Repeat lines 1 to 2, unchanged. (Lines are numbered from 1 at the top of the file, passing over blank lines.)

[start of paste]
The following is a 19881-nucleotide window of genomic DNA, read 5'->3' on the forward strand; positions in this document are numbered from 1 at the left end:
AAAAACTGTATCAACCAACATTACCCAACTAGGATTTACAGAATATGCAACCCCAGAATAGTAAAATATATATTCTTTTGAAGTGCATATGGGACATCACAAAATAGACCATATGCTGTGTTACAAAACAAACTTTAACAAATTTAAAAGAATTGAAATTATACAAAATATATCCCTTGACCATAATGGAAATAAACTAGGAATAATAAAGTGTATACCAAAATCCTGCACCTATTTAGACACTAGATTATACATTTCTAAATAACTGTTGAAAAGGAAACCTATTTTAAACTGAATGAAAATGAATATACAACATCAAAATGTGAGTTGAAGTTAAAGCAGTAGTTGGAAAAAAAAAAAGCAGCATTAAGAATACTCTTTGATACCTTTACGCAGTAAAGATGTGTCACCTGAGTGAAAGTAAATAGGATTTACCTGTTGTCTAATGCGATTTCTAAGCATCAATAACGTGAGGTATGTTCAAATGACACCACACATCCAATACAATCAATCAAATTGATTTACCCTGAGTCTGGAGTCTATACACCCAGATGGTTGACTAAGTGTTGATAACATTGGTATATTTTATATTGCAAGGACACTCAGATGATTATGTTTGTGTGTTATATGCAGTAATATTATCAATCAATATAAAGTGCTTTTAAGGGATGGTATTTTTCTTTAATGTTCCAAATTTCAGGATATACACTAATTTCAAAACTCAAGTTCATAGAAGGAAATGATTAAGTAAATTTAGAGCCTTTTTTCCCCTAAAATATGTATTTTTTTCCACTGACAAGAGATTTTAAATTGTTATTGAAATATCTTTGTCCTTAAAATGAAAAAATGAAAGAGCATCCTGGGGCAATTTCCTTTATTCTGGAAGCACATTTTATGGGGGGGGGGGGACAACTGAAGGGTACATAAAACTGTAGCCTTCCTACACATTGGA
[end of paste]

The following is a 19881-nucleotide window of genomic DNA, read 5'->3' on the forward strand; positions in this document are numbered from 1 at the left end:
AAAAACTGTATCAACCAACATTACCCAACTAGGATTTACAGAATATGCAACCCCAGAATAGTAAAATATATATTCTTTTGAAGTGCATATGGGACATCACAAAATAGACCATATGCTGTGTTACAAAACAAACTTTAACAAATTTAAAAGAATTGAAATTATACAAAATATATCCCTTGACCATAATGGAAATAAACTAGGAATAATAAAGTGTATACCAAAATCCTGCACCTATTTAGACACTAGATTATACATTTCTAAATAACTGTTGAAAAGGAAACCTATTTTAAACTGAATGAAAATGAATATACAACATCAAAATGTGAGTTGAAGTTAAAGCAGTAGTTGGAAAAAAAAAAAGCAGCATTAAGAATACTCTTTGATACCTTTACGCAGTAAAGATGTGTCACCTGAGTGAAAGTAAATAGGATTTACCTGTTGTCTAATGCGATTTCTAAGCATCAATAACGTGAGGTATGTTCAAATGACACCACACATCCAATACAATCAATCAAATTGATTTACCCTGAGTCTGGAGTCTATACACCCAGATGGTTGACTAAGTGTTGATAACATTGGTATATTTTATATTGCAAGGACACTCAGATGATTATGTTTGTGTGTTATATGCAGTAATATTATCAATCAATATAAAGTGCTTTTAAGGGATGGTATTTTTCTTTAATGTTCCAAATTTCAGGATATACACTAATTTCAAAACTCAAGTTCATAGAAGGAAATGATTAAGTAAATTTAGAGCCTTTTTTCCCCTAAAATATGTATTTTTTTCCACTGACAAGAGATTTTAAATTGTTATTGAAATATCTTTGTCCTTAAAATGAAAAAATGAAAGAGCATCCTGGGGCAATTTCCTTTATTCTGGAAGCACATTTTATGGGGGGGGGGGGACAACTGAAGGGTACATAAAACTGTAGCCTTCCTACACATTGGA